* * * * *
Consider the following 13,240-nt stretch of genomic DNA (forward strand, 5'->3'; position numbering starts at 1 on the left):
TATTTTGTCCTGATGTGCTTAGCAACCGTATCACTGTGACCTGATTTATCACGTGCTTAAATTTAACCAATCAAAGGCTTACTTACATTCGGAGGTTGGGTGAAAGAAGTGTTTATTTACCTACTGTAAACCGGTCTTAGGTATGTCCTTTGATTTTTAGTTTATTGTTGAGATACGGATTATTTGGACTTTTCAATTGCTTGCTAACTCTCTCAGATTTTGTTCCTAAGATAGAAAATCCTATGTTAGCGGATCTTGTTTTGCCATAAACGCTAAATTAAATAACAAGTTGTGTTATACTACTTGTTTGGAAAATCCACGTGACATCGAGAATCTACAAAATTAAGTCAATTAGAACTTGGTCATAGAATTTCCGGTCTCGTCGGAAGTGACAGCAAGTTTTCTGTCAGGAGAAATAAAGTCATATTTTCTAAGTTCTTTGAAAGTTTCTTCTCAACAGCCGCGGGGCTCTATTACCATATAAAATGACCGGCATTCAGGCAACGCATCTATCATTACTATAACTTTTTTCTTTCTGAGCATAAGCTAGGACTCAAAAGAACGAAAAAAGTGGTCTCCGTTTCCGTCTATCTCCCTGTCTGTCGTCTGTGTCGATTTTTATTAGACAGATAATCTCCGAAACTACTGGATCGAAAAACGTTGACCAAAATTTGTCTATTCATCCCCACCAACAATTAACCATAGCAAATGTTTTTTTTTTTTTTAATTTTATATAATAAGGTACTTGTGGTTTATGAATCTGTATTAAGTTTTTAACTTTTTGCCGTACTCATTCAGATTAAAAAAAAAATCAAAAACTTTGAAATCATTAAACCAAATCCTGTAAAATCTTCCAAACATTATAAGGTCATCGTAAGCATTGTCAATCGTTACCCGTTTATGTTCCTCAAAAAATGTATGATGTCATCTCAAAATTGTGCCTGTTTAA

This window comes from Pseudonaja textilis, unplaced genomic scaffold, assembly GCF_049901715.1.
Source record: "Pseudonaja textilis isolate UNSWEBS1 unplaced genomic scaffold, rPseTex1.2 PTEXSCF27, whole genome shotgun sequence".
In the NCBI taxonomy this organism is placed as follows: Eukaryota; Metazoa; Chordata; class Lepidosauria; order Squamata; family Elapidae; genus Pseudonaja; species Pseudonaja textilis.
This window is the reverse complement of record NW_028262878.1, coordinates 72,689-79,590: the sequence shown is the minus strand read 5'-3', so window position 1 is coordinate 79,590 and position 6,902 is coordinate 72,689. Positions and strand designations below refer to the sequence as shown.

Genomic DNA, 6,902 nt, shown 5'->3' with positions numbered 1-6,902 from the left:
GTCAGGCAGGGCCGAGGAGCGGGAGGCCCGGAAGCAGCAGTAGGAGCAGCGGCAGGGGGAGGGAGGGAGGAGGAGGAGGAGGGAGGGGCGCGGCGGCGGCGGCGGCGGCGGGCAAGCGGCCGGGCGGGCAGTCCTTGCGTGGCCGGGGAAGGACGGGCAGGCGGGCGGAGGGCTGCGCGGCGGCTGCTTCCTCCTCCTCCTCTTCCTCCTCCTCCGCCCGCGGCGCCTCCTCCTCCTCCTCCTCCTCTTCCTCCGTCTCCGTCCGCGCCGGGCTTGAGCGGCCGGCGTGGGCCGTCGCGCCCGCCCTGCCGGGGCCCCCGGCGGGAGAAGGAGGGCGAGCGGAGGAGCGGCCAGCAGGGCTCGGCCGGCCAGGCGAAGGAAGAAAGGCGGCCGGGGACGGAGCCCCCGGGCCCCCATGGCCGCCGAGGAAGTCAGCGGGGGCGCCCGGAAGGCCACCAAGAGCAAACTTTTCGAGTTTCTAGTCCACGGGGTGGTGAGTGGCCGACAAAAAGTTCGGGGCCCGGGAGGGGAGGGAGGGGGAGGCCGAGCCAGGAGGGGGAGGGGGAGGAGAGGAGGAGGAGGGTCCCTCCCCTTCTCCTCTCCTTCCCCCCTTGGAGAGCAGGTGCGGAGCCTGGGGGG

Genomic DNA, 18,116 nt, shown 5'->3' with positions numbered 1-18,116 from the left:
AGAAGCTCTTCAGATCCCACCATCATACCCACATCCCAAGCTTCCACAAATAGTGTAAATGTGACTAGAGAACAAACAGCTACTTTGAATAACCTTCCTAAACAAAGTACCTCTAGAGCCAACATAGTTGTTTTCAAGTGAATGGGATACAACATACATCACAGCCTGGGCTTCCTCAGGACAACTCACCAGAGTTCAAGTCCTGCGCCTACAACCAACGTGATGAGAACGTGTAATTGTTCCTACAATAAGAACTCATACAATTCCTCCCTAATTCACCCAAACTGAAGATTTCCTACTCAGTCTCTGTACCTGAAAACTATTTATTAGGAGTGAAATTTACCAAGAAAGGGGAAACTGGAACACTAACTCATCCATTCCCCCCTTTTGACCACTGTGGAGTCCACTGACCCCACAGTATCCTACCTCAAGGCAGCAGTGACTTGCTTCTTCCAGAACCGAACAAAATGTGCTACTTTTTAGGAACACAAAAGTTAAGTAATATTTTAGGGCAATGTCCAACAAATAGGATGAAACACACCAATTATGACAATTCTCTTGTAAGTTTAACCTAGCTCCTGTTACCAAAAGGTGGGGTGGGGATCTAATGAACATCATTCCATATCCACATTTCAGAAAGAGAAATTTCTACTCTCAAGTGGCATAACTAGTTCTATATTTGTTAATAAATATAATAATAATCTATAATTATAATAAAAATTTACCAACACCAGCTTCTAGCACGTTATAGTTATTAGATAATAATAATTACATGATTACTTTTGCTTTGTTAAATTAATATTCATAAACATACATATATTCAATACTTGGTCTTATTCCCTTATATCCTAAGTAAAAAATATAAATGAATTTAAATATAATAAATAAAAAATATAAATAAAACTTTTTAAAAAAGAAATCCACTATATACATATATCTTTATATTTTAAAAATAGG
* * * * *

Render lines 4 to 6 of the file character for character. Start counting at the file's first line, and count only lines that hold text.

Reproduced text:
Source record: "Pseudonaja textilis isolate UNSWEBS1 unplaced genomic scaffold, rPseTex1.2 PTEXSCF27, whole genome shotgun sequence".
In the NCBI taxonomy this organism is placed as follows: Eukaryota; Metazoa; Chordata; class Lepidosauria; order Squamata; family Elapidae; genus Pseudonaja; species Pseudonaja textilis.
This window is the reverse complement of record NW_028262878.1, coordinates 72,689-79,590: the sequence shown is the minus strand read 5'-3', so window position 1 is coordinate 79,590 and position 6,902 is coordinate 72,689. Positions and strand designations below refer to the sequence as shown.